The 14-car GTE Pro class is the largest seen at Le Mans since the World Endurance Championship’s inception in 2012. WEC stalwarts Ferrari and Aston Martin are joined by two Corvettes and additional entries from Ford and Porsche in what’s set to be an epic battle.
Reigning champions Corvette Racing are back with their now-customary pair of Chevrolet Corvette C7.Rs for 2016. Antonio Garcia, Jan Magnussen and Ricky Taylor will drive the #63 machine, while Oliver Gavin, Tommy Milner and Jordan Taylor will handle driving duties for the #64 car. It’s already been a hugely successful year for Corvette Racing following victories at two US classics, the Rolex 24 at Daytona and the 12 Hours of Sebring. Evidently learning from last year’s mistakes, when a practice shunt involving Jan Magnussen ruled the #64 out of the race, Corvette Racing will be bringing an additional chassis which will be on stand-by in the event of any issues.
Representing Italy’s finest is AF Corse with its pair of Ferrari 488s, which have dominated the WEC season so far. Gianmaria Bruni and James Calado are joined by Alessandro Per Guidi in the #51 car, while Andrea Bertolini partners Sam Bird and Davide Rigon for the #71. Bird and Rigon have won both of the first two rounds in 2016, whereas the #51 has been plagued by reliability issues (including an engine problem while leading within sight of the chequered flag at Spa). The Ferrari is the newest of the new GTE cars and has been pegged back in terms of balance of performance for Le Mans. AF Corse know how to run their cars, and the three-times world champions are certainly capable of being there or thereabouts come the end of the race.
Arguably the biggest talking point at Le Mans this year is the return of Ford on the 50th anniversary of its debut victory here in 1966. There will be an unprecedented four new-for-2016 GT40s, the two full-season WEC entries run Ford Chip Ganassi Team UK and the two IMSA Weathertech Sportscar Championship machines run by Ford Chip Ganassi Team USA. Taking charge of the #66 machine will be Olivier Pla, Stefan Mücke and Billy Johnson, while the #67 car will be in the hands of Marino Franchitti, Andy Priaulx and Harry Tincknell. Over from the US are Sébastien Bourdais, Joey Hand andDirk Müller in the #68 car and Ryan Briscoe, Scott Dixon and Richard Westbrook in the #69 machine. There has been much talk of whether Ford has shown its genuine pace so far, while reliability also remains a big question mark.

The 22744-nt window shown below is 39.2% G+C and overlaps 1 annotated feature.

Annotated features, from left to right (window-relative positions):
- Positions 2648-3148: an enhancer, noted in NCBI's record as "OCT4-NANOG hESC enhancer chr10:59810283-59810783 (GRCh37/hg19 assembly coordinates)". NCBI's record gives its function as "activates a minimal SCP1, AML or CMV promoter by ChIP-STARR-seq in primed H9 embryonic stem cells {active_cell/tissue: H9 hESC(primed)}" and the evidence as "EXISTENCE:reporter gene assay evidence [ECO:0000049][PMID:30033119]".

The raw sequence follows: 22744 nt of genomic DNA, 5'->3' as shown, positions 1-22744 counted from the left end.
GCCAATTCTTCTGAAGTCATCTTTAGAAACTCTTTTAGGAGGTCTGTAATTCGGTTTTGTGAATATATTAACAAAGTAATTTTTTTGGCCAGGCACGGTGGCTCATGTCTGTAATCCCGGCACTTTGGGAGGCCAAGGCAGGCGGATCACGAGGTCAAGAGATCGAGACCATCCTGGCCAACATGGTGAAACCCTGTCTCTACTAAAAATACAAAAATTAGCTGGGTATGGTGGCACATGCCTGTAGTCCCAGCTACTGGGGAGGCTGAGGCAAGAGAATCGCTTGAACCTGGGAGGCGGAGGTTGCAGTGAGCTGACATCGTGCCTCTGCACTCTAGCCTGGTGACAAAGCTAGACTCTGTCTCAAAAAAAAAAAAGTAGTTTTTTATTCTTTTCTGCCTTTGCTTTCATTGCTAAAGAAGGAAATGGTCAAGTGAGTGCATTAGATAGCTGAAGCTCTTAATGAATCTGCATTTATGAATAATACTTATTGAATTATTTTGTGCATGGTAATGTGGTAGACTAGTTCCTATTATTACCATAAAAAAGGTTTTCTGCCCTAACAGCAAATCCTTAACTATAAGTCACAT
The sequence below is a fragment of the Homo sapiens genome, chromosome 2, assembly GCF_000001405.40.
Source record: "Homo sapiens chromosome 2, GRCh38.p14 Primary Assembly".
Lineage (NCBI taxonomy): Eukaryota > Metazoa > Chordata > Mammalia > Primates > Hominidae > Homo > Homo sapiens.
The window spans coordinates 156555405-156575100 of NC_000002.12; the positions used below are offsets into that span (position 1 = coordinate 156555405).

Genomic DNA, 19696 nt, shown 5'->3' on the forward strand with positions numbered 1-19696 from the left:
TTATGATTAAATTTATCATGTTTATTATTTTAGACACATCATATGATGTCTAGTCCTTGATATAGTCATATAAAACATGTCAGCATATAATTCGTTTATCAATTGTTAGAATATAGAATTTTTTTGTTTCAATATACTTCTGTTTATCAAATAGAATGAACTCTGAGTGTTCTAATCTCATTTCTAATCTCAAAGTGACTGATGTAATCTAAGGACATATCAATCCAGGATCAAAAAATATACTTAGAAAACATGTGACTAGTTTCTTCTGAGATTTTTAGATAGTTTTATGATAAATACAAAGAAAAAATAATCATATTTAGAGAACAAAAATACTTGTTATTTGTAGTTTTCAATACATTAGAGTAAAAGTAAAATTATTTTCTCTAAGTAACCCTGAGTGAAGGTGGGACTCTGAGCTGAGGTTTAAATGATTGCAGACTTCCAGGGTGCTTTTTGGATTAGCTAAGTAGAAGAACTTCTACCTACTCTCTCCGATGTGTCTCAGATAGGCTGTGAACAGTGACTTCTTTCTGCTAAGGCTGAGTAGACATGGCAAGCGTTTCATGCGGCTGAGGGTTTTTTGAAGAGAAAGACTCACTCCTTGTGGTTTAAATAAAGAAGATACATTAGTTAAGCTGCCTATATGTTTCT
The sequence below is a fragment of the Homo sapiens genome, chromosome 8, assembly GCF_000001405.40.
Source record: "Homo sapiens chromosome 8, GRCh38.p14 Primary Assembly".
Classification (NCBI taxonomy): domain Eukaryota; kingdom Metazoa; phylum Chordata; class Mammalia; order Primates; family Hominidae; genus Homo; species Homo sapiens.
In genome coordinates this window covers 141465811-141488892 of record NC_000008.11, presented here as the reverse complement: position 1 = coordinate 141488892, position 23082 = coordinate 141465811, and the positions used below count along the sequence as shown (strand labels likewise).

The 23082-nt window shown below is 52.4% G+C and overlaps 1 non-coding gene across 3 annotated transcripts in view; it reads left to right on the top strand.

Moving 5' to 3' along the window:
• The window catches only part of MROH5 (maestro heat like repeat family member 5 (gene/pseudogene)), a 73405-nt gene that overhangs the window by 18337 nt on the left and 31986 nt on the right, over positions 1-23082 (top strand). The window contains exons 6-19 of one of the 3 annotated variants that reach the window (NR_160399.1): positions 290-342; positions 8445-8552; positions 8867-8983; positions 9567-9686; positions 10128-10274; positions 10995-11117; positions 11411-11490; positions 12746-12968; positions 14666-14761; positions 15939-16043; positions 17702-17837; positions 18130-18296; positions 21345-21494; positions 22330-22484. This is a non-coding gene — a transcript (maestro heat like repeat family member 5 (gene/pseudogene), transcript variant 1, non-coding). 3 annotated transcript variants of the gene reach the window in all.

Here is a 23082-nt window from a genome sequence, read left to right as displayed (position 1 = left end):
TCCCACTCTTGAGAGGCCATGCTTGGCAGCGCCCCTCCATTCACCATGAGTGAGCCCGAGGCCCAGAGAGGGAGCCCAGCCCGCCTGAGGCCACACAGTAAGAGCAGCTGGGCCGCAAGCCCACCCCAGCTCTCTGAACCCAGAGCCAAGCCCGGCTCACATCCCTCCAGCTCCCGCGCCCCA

Porsche return to Le Mans with a three-car effort: two over from the US-based works programme and one WEC entry run by Dempsey-Proton Racing. Reigning GT drivers’ champion Richard Lietz is set to plot the #77 Dempsey Proton Racing car alongside Dane Michael Christensen and Austrian Philipp Eng – the latter making his debut at the Circuit de la Sarthe. Despite not being an official works entry, the #77 car does enjoy support from the Porsche Motorsport team. The fully works-entered #91 Porsche 911 RSR will be driven by Patrick Pilet, Kevin Estre and reigning Le Mans champion Nick Tandy. The sister #92 car will be driven by Frédéric Makowiecki, Jörg Bergmeister and – another reigning Le Mans champion – Earl Bamber.
So far this season Porsche have appeared to be off the pace somewhat, especially in the US where the team has only picked up one victory in the first five rounds (at Long Beach). However, the latest balance of performance adjustments raised the Porsche’s minimum weight, so the performance may indeed be there. We could be seeing shades of 2014 here, in which Porsche looked average in the run-up to Le Mans before wiping the floor with everyone and finishing one-two in class.
Another US entrant is the famous name of Risi Competizione running, of course, a Ferrari 488. Former AF Corse drivers Giancarlo Fisichella and Toni Vilander are joined by Matteo Malucelli in the “outsider” #82 car. We haven’t exactly seen fireworks from Risi over the past few years, but consistency and five podiums in the 2015 IMSA Tudor Sportscar Championship saw the US team finish fourth in the championship. Vilander should strengthen the team, having won at Le Mans both in 2012 and in 2014. Malucelli’s last Le Mans appearance came in 2013, when the 31-year-old Italian finished sixth with Gianmaria Bruni and Fisichella.
Last but not least comes Aston Martin Racing with a pair of Aston Martin Vantages. Piloting the #95 machine will be Danes Nicki Thiim and Marco Sorensen and British driver Darren Turner, while the #97 car will be driven by Johnny Adam, Fernando Rees and Richie Stanaway. It’s been eight years since Aston Martin last won in class here. Numerous opportunities have fallen by the wayside, perhaps most notably Bruno Senna’s accident while leading by two minutes in 2013. Arguably the most important part of Aston Martin’s programme this year is the addition of Dunlop tyres. With all other GTE Pro and Am cars running on Michelin tyres, could AMR win the tyre war and finally record a GTE Pro victory at the Circuit de la Sarthe?
Image source: WEC-Magazin (Walter Schruff)